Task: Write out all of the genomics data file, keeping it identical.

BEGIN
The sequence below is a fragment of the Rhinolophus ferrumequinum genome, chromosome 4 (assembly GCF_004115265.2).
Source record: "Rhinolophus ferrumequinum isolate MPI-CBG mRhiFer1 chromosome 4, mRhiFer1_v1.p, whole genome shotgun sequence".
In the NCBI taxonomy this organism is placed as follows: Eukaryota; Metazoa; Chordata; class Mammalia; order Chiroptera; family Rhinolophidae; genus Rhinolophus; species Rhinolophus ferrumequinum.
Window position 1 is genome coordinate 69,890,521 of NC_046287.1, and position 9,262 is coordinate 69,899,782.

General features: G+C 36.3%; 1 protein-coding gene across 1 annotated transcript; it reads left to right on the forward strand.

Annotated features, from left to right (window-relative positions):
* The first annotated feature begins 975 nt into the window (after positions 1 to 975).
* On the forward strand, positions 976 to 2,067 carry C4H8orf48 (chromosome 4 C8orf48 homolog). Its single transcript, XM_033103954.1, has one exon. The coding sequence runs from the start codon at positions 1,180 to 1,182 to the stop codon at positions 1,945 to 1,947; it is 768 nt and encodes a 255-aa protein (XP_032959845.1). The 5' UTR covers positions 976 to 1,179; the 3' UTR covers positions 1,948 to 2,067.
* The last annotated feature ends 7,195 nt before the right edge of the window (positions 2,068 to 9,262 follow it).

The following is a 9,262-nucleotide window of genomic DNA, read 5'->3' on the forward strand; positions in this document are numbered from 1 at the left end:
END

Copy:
The sequence below is a fragment of the Rhinolophus ferrumequinum genome, chromosome 4 (assembly GCF_004115265.2).
Source record: "Rhinolophus ferrumequinum isolate MPI-CBG mRhiFer1 chromosome 4, mRhiFer1_v1.p, whole genome shotgun sequence".
In the NCBI taxonomy this organism is placed as follows: Eukaryota; Metazoa; Chordata; class Mammalia; order Chiroptera; family Rhinolophidae; genus Rhinolophus; species Rhinolophus ferrumequinum.
Window position 1 is genome coordinate 69,890,521 of NC_046287.1, and position 9,262 is coordinate 69,899,782.

General features: G+C 36.3%; 1 protein-coding gene across 1 annotated transcript; it reads left to right on the forward strand.

Annotated features, from left to right (window-relative positions):
* The first annotated feature begins 975 nt into the window (after positions 1 to 975).
* On the forward strand, positions 976 to 2,067 carry C4H8orf48 (chromosome 4 C8orf48 homolog). Its single transcript, XM_033103954.1, has one exon. The coding sequence runs from the start codon at positions 1,180 to 1,182 to the stop codon at positions 1,945 to 1,947; it is 768 nt and encodes a 255-aa protein (XP_032959845.1). The 5' UTR covers positions 976 to 1,179; the 3' UTR covers positions 1,948 to 2,067.
* The last annotated feature ends 7,195 nt before the right edge of the window (positions 2,068 to 9,262 follow it).

The following is a 9,262-nucleotide window of genomic DNA, read 5'->3' on the forward strand; positions in this document are numbered from 1 at the left end: